The Silent Passenger

March 28, 2018

The silent passenger

I recently passed the three year anniversary of my MS diagnosis. Strangely enough, the day passed without me realizing it. My recent MRI brought up a whole mixed bag of emotions. MS can be tricky and sometimes silent which means how I feel day-to-day doesn’t mean that there isn’t progression happening inside my body.

Hopeful, anxious, confident, scared and happy were some of the things I felt leading up to my scan. Am I doing enough? What can I do different? If I have new lesions what did I do to cause them?

A silent passenger

This is the reality of living with a sometimes silent passenger in my life. Most days I don’t even think of my MS, but then I will have a day that my body gives me strong reminders that absolutely things are different now. What I’ve come to be more OK with is that different doesn’t have to mean bad.

I appreciate that most of the time my body will let me know when I need to slow down and take better care of myself. It allows me time to reflect on what I have been doing, eating, stressing about or not addressing, and take some time to pause and give myself what I need.

There are even times when the wonderful supports in my life see these signs before I do and give me the nudge I need.

MS is something that I have, but it is certainly not who I am.

Virginia Dineen

9 thoughts on ‘The Silent Passenger

  1. Virginia
    You are an inspiration to me. The way you have dealt with your diagnosis and how you’ve tackled each challenge that came your way. I know there have been bad days but your positive attitude is amazing. Keep doing what your doing girl and I will continue to support you in anyway I can.

  2. Your blog resonated with me – especially the last line. After suffering six years of MS in the early 1960’s, I have now been in remission from MS for over 50 years. I have recently documented my return to health in my book A Journey to Creative Healing.

  3. Hi Virginia. Been there, done that. All of us with the “silent passenger” in our lives can relate to your words. The OMS program is such a sound assistant to help keep that pesky passenger as quiet as we can. 22 years from my diagnosis and although sometimes bothered by a few passing issues, I look forward to my retirement at the grand old age of 69 and many travels and adventures are in progress and more are planned. Cheers from another Virginia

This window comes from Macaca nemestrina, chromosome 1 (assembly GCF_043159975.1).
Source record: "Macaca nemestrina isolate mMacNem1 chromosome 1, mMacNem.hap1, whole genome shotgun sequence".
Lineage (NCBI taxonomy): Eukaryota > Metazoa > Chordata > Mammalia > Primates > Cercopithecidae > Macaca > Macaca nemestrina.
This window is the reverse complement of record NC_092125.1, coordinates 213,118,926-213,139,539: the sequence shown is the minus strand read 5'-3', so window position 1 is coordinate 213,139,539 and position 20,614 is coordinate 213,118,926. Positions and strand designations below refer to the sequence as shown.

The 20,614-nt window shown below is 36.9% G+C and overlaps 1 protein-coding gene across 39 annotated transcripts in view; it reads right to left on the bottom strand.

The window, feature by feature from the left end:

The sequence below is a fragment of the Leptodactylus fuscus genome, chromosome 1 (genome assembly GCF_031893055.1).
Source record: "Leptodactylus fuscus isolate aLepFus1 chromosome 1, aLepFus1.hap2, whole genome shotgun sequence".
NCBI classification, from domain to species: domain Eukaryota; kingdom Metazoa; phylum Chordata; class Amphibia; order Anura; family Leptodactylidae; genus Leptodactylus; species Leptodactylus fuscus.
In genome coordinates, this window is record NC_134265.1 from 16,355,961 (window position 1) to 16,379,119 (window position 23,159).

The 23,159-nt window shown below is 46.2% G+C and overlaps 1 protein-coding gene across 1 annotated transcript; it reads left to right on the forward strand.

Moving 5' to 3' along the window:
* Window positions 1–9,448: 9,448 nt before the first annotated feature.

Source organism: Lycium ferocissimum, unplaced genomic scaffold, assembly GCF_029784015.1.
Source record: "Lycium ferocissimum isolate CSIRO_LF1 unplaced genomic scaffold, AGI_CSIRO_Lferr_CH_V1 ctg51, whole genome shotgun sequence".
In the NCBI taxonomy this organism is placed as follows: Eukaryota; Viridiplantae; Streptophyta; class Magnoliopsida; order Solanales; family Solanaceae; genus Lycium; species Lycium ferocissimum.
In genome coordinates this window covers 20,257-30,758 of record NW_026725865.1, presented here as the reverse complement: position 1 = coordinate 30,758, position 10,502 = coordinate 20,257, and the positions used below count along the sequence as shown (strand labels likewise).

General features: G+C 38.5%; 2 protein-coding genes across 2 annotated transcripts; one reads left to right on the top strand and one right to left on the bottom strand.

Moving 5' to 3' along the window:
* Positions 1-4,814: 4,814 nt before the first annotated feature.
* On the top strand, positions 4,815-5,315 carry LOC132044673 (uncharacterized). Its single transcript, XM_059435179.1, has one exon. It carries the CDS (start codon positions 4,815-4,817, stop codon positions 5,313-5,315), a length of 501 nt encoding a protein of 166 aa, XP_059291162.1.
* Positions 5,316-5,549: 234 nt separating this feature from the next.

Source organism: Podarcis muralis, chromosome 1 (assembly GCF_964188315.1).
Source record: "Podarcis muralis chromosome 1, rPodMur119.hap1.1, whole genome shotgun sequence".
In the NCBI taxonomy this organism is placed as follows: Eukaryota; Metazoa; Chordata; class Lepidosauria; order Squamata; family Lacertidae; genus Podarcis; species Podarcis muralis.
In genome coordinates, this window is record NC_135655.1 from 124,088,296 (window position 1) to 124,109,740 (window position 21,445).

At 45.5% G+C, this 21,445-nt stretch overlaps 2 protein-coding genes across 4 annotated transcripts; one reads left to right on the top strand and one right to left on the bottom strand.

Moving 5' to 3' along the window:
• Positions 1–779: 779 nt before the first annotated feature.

4. You are absolutely doing what you need to do. We are so proud of how you deal with the hand dealt to you, and we are here for you always. Keep on keeping on.

  5. Virginia,
    Too funny that had the same 3 year experience – simply forgotten. Now 3.5 years in and 2.5 years symptom free. My only daily reminders of MS are a daily drug regiment and the wistful salivation in the Steak section of the supermarket. That’s a small price to pay.

    Thanks for your words!

  6. I have lived with my diagnosis since the early 1980s.. with careful attention to diet and pacing myself I am able to lead a relatively normal life. Currently working as a complementary therapist, I find mindfulness and meditation a great tool to deal with stress. I have two grown up children, both born post diagnosis and although their early childhood was challenging, I managed my MS and to date: do not take allopathic medication.. Once prescribed steroids, I avoided them through a well chosen homoeopathic remedy. Good luck to everyone reading this blog. MS does not have to be a life sentence! C B

  7. I was diagnosed with relapsing MS six years ago …thankfully I have been able to lead a normal life with no re lapse to date. Yippee. The only change being that I have taught myself to control stress by not stressing about ‘stuff’ that in the big picture isn’t worth it & I couldn’t control -also it didn’t help my pins & needles. My diet is unchanged, my exercise ..well could do more really, so it’s really thanks to God I am still able to lead my usual normal life and my Avonex weekly. JBxx

    • Thank you for sharing JB – we are happy to hear that you have managed to remain relapse-free for 6 years. Best wishes for the future, OMS team

  8. Wow, that’s really inspiring and encouraging Cathryn. I have chosen to not take any medication thus far and am trying to manage my MS with other natural ways as well. I’m a big believer that the body has an amazing power to heal itself if we create an environment to due so!!

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